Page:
The American Legislative Exchange Council, which produces much of the legislation addressed by Georgia and other states, announced today that it would abandon conservative social issues — a response to liberal pressure that has already cost the group several corporate sponsors.
The group had criticized for producing the “stand your ground” legislation adopted by both Georgia and Florida, and voter ID legislation that has been criticized as a means of excluding minority and elderly voters.
This from the press release, quoting David Frizzell, an Indiana state lawmaker and the current ALEC chairman:
“Today we are redoubling our efforts on the economic front, a priority that has been the hallmark of our organization for decades. Fostering the exchange of pro-growth, solutions-oriented ideas is precisely why ALEC exists.
“To that end, our legislative board last week unanimously agreed to further our work on policies that will help spur innovation and competitiveness across the country.
“We are refocusing our commitment to free-market, limited government and pro-growth principles, and have made changes internally to reflect this renewed focus.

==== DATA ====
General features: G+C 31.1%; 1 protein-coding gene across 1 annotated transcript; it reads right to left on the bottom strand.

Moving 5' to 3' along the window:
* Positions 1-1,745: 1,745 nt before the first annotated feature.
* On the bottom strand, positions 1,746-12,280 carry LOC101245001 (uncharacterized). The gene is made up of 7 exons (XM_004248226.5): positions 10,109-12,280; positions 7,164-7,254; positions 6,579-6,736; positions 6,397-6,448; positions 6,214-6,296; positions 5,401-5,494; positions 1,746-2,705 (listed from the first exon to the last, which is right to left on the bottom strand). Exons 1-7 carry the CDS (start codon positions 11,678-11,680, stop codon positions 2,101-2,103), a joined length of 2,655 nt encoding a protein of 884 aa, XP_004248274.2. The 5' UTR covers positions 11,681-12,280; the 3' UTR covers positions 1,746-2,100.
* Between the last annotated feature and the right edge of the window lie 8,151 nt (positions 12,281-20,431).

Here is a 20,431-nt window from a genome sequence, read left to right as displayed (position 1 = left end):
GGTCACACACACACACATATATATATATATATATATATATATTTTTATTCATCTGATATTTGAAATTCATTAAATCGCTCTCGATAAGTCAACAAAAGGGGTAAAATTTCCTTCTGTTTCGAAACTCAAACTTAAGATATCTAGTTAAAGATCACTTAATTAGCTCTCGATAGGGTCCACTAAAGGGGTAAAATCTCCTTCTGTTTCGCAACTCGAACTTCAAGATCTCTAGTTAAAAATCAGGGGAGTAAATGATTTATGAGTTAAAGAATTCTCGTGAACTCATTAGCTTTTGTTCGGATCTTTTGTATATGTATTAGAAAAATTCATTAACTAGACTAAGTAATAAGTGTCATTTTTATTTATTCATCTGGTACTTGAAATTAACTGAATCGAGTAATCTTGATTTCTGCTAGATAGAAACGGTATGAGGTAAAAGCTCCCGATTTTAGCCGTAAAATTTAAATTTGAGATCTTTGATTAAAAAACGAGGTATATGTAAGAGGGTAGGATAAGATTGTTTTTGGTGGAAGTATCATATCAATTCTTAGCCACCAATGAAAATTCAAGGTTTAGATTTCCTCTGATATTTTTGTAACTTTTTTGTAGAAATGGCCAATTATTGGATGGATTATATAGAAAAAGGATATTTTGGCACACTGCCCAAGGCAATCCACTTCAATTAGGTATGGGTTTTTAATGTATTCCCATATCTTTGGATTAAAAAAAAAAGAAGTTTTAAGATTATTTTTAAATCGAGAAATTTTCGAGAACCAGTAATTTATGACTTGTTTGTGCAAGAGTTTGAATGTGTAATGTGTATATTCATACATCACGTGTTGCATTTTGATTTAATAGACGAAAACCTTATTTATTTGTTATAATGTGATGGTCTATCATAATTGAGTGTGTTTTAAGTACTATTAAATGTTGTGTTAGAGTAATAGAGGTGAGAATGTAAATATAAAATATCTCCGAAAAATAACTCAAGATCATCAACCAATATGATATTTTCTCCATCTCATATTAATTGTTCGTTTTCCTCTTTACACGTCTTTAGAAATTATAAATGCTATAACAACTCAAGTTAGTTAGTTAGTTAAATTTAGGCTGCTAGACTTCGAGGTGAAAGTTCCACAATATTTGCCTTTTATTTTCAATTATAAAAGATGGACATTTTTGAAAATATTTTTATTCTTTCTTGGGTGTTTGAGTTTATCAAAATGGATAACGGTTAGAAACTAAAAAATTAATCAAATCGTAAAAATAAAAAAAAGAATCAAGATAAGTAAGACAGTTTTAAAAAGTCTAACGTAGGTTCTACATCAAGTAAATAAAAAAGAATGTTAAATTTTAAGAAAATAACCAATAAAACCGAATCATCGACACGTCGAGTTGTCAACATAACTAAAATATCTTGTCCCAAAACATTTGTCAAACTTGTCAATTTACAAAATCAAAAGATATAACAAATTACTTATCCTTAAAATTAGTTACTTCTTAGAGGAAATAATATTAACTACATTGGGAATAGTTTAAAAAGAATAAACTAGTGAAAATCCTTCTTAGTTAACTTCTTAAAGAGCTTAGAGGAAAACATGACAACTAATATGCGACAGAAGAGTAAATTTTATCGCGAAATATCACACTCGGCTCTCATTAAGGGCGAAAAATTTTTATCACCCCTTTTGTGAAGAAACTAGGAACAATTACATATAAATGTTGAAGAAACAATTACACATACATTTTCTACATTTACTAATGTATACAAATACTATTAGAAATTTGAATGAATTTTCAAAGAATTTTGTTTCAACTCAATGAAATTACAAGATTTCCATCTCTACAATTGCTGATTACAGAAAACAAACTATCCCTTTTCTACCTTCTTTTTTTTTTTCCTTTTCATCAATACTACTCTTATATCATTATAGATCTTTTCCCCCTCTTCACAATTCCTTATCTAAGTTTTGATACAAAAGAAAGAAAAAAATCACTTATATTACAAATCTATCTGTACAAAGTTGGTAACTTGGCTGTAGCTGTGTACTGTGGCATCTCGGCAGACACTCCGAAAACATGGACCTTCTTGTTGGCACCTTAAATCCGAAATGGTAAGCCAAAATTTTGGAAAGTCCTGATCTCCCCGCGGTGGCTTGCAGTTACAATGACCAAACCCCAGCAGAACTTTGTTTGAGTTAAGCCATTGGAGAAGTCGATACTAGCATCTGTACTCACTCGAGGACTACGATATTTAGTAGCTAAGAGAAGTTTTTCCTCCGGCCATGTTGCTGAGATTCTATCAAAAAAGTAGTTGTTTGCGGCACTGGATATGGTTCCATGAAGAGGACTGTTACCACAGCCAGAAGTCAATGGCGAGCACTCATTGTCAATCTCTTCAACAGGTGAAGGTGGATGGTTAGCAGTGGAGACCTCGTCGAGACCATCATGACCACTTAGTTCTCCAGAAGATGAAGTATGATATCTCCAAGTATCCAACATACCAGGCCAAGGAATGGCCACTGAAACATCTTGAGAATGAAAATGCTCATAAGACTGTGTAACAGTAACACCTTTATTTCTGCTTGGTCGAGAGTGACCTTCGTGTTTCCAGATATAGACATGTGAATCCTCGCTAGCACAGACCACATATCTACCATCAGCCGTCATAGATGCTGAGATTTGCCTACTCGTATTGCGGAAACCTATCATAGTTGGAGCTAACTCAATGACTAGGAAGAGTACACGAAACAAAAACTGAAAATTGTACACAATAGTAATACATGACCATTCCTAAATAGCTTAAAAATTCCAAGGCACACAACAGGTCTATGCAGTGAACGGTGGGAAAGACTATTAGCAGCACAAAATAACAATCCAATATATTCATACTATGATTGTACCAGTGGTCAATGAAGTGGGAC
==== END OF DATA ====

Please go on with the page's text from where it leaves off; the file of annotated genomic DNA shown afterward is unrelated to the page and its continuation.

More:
“We are eliminating the ALEC Public Safety and Elections task force that dealt with non-economic issues, and reinvesting these resources in the task forces that focus on the economy. The remaining budgetary and economic issues will be reassigned.”
Atlanta-based Coca-Cola was among the corporations that announced an end to their support for ALEC earlier this month. ColorOfChange.org, which describes itself as the largest African-American online civil rights organization, was the lead organizer of the boycott.
Rashad Robinson, executive director of ColorOfChange, said he’s not buying ALEC’s change of heart:
“ALEC’s latest statement is nothing more than a PR stunt aimed at diverting attention from its agenda, which has done serious damage to our communities. To simply say they are stopping non-economic work doesn’t guarantee that ALEC will not continue to push laws that endanger African Americans and trample our voting rights.
“Shutting down one task force does not provide justice to the millions of Americans whose lives are impacted by these dangerous and discriminatory laws courtesy of ALEC and its corporate backers. It’s clear that major corporations were in bed with an institution that has worked against basic American values such as the right to vote.
“Now that these companies are aware of what they’ve supported, what will they do about it?”
On Tuesday, state Sen. Nan Orrock of Atlanta, the only Georgia Democratic lawmaker with membership in ALEC, announced she was quitting. She explained that she had only been a member to “better understand the corporate-dominated organization.”
- By Jim Galloway, Political Insider